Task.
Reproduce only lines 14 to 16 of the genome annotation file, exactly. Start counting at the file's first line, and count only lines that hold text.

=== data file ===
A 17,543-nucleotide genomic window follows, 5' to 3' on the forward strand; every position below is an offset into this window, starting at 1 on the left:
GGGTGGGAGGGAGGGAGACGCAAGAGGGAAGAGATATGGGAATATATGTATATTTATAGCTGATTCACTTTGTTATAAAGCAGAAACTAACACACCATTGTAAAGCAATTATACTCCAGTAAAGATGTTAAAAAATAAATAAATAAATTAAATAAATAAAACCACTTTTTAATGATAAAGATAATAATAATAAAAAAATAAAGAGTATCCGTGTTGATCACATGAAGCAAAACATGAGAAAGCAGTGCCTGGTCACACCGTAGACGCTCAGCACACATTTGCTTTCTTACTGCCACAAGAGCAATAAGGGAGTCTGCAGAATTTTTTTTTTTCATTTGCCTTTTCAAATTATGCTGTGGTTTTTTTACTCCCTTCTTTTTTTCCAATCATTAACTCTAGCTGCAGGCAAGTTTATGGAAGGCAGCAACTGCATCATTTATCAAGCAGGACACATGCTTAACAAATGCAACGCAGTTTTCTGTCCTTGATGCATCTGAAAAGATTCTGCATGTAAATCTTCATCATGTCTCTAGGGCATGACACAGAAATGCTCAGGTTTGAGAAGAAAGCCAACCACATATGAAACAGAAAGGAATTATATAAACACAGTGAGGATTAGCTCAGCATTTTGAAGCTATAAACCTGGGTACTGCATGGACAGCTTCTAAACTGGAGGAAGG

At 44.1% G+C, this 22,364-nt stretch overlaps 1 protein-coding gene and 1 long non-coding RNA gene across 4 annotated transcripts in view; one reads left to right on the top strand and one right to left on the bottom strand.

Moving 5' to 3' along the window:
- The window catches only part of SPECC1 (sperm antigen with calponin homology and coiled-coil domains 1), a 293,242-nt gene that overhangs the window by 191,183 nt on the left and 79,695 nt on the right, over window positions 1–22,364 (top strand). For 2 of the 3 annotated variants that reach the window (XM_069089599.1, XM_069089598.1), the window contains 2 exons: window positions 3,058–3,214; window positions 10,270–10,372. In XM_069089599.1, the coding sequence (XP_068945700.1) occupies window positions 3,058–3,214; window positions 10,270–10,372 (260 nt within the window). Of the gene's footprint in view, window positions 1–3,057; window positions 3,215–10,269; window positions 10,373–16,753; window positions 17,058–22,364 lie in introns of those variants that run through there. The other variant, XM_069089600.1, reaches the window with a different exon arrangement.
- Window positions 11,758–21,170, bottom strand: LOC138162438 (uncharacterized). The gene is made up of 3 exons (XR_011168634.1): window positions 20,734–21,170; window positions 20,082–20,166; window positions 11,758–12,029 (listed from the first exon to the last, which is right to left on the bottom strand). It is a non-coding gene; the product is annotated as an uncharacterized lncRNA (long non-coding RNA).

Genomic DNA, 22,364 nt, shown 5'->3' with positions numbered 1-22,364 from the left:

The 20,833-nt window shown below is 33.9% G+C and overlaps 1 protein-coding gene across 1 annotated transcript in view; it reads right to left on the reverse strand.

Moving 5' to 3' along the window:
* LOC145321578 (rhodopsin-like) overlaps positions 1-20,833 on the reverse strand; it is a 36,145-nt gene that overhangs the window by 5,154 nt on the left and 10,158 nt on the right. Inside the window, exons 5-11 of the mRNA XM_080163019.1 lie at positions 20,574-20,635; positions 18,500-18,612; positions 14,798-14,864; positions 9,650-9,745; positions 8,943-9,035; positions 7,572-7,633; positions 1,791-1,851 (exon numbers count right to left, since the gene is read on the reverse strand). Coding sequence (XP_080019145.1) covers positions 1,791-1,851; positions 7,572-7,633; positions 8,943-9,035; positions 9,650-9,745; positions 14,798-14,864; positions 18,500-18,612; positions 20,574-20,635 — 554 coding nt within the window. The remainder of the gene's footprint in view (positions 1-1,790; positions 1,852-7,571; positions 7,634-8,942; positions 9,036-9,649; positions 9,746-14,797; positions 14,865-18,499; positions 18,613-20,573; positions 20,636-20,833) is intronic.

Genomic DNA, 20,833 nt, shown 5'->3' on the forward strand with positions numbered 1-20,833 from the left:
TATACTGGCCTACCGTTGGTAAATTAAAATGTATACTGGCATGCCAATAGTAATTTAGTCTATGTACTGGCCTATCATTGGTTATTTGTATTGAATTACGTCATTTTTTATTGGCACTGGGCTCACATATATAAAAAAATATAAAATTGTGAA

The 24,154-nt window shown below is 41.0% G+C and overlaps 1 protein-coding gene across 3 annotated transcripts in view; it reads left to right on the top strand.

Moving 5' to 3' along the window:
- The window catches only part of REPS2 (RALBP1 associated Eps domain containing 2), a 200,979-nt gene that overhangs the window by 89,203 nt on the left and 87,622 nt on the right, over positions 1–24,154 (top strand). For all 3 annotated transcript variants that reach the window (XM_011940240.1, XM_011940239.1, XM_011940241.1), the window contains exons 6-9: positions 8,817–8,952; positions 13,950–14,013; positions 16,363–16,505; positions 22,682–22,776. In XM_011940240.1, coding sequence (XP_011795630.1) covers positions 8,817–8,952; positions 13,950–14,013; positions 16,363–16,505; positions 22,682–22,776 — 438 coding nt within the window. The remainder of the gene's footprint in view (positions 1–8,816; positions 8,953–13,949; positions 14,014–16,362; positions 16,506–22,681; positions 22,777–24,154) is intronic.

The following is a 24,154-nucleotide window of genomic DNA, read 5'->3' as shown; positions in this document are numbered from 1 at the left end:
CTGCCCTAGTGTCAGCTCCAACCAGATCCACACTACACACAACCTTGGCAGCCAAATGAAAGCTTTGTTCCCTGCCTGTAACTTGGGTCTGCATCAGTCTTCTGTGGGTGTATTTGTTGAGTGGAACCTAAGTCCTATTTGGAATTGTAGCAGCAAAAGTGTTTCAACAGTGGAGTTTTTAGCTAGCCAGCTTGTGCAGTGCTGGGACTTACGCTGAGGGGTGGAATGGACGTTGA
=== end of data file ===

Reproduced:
Moving 5' to 3' along the window:
- The window catches only part of REPS2 (RALBP1 associated Eps domain containing 2), a 200,979-nt gene that overhangs the window by 89,203 nt on the left and 87,622 nt on the right, over positions 1–24,154 (top strand). For all 3 annotated transcript variants that reach the window (XM_011940240.1, XM_011940239.1, XM_011940241.1), the window contains exons 6-9: positions 8,817–8,952; positions 13,950–14,013; positions 16,363–16,505; positions 22,682–22,776. In XM_011940240.1, coding sequence (XP_011795630.1) covers positions 8,817–8,952; positions 13,950–14,013; positions 16,363–16,505; positions 22,682–22,776 — 438 coding nt within the window. The remainder of the gene's footprint in view (positions 1–8,816; positions 8,953–13,949; positions 14,014–16,362; positions 16,506–22,681; positions 22,777–24,154) is intronic.

The following is a 24,154-nucleotide window of genomic DNA, read 5'->3' as shown; positions in this document are numbered from 1 at the left end: